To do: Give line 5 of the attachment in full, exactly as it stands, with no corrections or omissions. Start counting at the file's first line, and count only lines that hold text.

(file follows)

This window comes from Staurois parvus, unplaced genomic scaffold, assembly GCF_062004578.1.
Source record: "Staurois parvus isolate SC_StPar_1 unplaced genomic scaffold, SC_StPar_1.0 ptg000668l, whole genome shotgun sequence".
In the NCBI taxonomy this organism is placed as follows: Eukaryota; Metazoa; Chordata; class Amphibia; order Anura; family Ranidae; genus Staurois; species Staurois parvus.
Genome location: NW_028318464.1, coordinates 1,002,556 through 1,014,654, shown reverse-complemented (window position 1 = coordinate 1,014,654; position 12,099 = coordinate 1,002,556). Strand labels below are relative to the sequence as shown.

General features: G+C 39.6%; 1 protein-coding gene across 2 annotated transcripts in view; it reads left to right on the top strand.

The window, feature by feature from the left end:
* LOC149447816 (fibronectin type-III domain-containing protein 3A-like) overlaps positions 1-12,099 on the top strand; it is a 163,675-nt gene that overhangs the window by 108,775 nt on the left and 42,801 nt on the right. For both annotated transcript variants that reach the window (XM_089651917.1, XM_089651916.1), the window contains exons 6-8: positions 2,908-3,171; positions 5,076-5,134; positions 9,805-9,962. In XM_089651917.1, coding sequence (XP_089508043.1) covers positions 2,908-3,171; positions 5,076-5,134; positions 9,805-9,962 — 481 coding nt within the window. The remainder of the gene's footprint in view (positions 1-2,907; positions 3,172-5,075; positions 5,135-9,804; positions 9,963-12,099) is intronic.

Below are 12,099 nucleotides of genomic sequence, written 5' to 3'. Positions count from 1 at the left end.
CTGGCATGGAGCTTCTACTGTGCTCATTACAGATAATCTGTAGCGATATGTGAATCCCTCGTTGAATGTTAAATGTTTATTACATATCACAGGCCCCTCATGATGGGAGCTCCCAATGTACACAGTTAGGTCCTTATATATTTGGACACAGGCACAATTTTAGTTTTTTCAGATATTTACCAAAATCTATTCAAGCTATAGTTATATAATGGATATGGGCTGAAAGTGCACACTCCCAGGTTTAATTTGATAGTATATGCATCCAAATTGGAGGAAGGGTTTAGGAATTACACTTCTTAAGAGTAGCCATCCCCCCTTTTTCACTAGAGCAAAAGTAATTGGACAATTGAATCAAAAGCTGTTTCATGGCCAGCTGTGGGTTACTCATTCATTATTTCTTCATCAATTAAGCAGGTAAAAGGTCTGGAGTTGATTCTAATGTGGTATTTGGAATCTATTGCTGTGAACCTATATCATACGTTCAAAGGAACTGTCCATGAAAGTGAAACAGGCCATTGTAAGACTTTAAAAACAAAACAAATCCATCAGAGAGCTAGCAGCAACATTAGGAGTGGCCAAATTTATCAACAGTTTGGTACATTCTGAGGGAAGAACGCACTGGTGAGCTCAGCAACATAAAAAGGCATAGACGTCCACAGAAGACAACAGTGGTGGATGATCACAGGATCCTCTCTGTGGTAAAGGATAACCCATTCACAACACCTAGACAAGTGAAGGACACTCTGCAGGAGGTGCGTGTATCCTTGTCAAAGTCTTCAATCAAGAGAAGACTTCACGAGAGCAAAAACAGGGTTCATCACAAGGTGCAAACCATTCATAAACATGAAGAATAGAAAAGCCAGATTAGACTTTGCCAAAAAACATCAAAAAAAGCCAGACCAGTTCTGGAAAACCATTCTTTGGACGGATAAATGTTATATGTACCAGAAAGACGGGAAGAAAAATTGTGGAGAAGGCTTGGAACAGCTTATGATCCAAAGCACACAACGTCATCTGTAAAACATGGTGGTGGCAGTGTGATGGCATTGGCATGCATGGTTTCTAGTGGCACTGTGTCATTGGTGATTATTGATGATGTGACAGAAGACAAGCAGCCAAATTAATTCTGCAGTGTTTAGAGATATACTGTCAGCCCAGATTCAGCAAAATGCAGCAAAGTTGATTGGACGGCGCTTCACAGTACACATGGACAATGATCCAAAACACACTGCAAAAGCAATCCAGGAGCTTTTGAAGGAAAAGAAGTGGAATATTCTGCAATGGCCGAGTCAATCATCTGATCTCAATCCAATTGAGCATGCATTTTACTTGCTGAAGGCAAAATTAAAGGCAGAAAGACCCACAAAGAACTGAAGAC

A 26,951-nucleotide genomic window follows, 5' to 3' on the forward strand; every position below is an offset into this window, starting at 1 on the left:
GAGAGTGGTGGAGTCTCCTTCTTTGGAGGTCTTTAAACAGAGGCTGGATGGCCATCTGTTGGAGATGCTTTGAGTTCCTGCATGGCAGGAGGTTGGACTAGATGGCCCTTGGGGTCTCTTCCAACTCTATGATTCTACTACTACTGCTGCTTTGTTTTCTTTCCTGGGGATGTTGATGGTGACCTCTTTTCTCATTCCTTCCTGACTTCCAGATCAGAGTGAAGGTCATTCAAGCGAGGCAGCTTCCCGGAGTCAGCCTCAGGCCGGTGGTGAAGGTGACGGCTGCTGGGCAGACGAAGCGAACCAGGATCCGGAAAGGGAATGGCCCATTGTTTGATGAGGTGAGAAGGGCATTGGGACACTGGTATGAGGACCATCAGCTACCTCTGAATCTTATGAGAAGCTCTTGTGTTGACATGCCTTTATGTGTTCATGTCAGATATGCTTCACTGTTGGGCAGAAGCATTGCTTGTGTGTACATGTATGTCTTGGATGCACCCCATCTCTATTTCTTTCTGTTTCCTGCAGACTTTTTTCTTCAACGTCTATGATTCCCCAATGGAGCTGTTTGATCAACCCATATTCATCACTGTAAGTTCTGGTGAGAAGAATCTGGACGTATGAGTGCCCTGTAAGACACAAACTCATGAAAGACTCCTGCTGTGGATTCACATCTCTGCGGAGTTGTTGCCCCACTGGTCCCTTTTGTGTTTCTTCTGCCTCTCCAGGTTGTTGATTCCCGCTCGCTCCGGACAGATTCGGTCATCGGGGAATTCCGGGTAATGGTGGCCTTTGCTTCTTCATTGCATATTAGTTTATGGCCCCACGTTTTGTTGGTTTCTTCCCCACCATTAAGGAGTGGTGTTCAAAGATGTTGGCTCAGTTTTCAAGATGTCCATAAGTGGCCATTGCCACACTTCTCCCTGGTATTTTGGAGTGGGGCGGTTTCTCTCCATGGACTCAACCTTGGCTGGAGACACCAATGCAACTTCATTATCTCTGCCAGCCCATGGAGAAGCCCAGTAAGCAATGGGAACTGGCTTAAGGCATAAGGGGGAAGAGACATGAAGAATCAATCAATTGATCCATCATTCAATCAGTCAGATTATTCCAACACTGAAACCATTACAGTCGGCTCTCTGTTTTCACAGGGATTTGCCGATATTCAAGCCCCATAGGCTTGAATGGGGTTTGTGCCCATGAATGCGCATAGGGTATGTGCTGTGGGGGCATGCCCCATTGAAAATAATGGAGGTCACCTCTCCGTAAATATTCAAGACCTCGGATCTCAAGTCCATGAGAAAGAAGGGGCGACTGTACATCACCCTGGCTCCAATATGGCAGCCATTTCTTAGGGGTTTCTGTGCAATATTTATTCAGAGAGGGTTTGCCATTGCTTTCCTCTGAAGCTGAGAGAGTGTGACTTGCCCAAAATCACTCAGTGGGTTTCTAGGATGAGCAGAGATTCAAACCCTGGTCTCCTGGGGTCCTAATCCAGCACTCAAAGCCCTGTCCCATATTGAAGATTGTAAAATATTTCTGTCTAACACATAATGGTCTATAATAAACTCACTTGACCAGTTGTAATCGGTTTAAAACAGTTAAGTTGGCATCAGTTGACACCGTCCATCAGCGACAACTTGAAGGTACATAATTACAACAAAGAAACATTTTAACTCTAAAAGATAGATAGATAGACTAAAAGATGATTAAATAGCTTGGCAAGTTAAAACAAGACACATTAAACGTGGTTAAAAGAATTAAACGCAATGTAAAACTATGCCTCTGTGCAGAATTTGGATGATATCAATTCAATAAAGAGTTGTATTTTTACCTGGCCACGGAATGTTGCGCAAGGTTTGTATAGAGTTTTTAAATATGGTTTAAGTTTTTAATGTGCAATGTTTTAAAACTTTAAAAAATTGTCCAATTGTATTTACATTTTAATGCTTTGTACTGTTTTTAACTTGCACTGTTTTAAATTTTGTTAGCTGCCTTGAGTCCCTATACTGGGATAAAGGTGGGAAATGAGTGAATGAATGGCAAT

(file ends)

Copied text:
General features: G+C 39.6%; 1 protein-coding gene across 2 annotated transcripts in view; it reads left to right on the top strand.